Other studies identified responses on the DNA integrity (100 GHz and higher) [41] or described changes in intracellular signaling pathways (94 GHz, 90–160 GHz) using different cell types [57,96]. The exposure time ranged from minutes to 24 h for partially unknown exposure values.  In one study no cytotoxic influence at power density levels of  a few µW/cm2 was detected in either normal or in tumor cells.

Power Densities

All identified studies were analyzed as a function of the used power densities. The studies were grouped depending on the power density as follows:  below 1; 1.1–10; 10.1 to 50; 50.1–100, and 100.1 mW/cm2 or higher.

Studies that do not provide information on power density or SAR values are not displayed in these groups. As shown in Figure 2, the vast majority of studies show responses regardless of the power density used.

Figure 2. The number of publications as a function of power density. The black line represent the total number of publications, and bars represent the in vivo (dark blue) and in vitro (light blue) studies with biological responses.

Exposure Duration

Exposure duration of the studies was also grouped for data analysis (Figure 3). The time groups were selected as seconds to 10 min; 10–30 min; 30–60 min; over 60 min-days and alternately/ intermittently.

The groups were selected so that the used exposure times and the number of studies are meaningfully summarized. Here, too, it becomes clear that the majority of all studies show responses regardless of the exposure time.

Interestingly, longer exposure times (over 60 min—days) seemingly lead to fewer reactions than in the other groups.

Figure 3. The number of publications as a function of exposure duration. The black line represent the total number of publications, and bars represent the in vivo (dark blue) and in vitro (light blue) studies with biological responses.

Studies without Responses

Table 3 shows the number of studies in which no responses were detected after or during MMW exposure. As “no response” also such investigations were referred to, which were considered by the authors themselves as such.

This means that in some cases the observed effects were described as temperature-related and not as a non-thermal MMW effect.

Few in vivo studies have shown no response at all. Noticeable is the frequency group 40.1–50 GHz, in which 6 studies were identified. These studies investigated immunosuppression, genotoxic effects, changes in pain sensitivity, and changes in enzyme activity. One study was carried out on bacteria and fungi.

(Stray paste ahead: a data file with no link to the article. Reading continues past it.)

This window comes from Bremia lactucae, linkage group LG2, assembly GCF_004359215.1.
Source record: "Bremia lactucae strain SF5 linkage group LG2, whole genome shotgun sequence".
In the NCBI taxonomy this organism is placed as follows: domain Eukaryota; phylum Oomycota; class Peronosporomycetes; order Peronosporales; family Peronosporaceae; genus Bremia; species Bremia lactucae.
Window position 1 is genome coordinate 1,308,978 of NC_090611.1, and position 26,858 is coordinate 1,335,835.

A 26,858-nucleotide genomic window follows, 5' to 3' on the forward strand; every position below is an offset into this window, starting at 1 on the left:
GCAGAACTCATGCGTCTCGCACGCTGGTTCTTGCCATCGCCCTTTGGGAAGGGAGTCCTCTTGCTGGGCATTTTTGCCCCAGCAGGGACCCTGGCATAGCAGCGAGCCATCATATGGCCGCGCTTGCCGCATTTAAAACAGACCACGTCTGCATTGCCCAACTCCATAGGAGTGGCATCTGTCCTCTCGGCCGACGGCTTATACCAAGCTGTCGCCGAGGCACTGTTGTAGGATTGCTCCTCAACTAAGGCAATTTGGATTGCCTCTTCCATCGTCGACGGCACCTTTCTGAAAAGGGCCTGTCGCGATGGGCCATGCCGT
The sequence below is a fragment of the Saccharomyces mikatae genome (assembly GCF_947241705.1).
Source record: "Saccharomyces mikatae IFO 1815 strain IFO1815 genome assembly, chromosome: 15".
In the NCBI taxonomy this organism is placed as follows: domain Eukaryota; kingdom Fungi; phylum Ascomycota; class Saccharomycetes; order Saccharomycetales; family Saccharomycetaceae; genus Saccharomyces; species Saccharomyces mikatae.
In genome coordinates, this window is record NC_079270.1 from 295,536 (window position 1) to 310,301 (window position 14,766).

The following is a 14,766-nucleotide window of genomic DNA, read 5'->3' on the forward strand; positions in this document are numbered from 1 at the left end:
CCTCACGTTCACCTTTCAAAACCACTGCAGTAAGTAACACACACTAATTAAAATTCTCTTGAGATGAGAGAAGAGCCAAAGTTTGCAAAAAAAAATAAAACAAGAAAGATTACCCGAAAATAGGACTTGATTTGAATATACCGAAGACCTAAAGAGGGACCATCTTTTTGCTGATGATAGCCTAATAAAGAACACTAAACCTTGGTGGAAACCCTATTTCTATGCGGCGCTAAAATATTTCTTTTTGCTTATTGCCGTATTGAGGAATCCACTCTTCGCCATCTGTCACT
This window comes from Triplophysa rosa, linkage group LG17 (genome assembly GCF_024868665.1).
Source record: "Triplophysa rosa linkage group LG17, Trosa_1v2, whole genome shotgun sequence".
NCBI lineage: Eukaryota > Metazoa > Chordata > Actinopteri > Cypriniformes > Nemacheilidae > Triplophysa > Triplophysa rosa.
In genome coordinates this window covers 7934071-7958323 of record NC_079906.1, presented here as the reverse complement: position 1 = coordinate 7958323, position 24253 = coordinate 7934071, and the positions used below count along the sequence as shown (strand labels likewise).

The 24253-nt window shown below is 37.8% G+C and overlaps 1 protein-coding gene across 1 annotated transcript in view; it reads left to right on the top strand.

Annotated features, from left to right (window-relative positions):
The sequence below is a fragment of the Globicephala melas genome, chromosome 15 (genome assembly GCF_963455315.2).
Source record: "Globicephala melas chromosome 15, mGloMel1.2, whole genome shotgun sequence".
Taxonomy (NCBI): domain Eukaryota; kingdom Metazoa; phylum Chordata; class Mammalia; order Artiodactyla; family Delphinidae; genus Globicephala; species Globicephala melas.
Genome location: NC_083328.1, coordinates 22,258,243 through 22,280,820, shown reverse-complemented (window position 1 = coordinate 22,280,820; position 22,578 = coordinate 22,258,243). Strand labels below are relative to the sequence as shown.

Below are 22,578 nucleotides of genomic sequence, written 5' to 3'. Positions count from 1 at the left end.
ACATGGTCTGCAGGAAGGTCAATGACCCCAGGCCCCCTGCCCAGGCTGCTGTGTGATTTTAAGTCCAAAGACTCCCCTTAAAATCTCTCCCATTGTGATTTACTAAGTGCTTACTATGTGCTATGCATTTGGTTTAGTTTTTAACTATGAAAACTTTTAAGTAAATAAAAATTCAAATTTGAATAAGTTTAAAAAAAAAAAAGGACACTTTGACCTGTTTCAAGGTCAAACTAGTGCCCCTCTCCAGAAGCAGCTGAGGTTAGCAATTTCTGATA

There are a variety of in vitro studies in which no responses were detected. Interestingly, studies on protein or gene expression levels often failed to detect any changes after MMW exposure. This could be due to the fact that in in vitro studies the possibility of non-thermal effects were specifically investigated, where cooling was used to counteract the temperature increase.

Quality Analysis

We analyzed the quality of the selected studies according to specific criteria [14]. The studies were categorized by the presence of sham/control, dosimetry, positive control, temperature control, and whether the study was blinded.

The presence of these five criteria while performing an MMW study is the minimum requirement for qualifying as a study with sufficient technical quality.

Of the 45 in vivo studies, 78% (35) demonstrated biological responses after exposure to MMW. Of all studies, 73% were performed with sham/controls, 76% employed appropriate dosimetry, 44% used positive control, and 67% were done under temperature control conditions (Figure 4).

Unfortunately, only 16% of the studies were performed according to protocols that ensured blinding and only three publications were identified that met all five criteria [26,51,53]. If the blinding criterion was excluded, 13 studies could be identified that met the remaining four criteria.

Considering three criteria only, namely sham, dosimetry, and temperature control, 40% (20 papers) were identified. Thus, the quality of the in vivo studies is unsatisfactory.

Figure 4. The quality of all publications: The number of in vivo (top) and in vitro (bottom) experiments (blue: no reaction, red: reaction) using the listed quality features (y-axis). The spider web shows the percentage of the quality characteristics in all examinations.

Out of the 53 in vitro studies, 31 showed biological responses. Only in 13 studies (42%) were three of the five quality criteria satisfied, namely the presence of sham/control, dosimetry, and temperature control (Figure 4).

Positive controls were used in 47% and only one study was performed with blinded protocol (2%).

These results show that the number of examinations and the quality criteria are insuicient for a statistical analysis.

It should be stressed that this quality analysis covers all publications dealing with the responses/effects of exposure to 6 to 100 GHz MMW, irrespective of the endpoints tested. To perform a correlation analysis, a larger number of comparable studies (e.g., identical endpoints in a frequency group) would be required.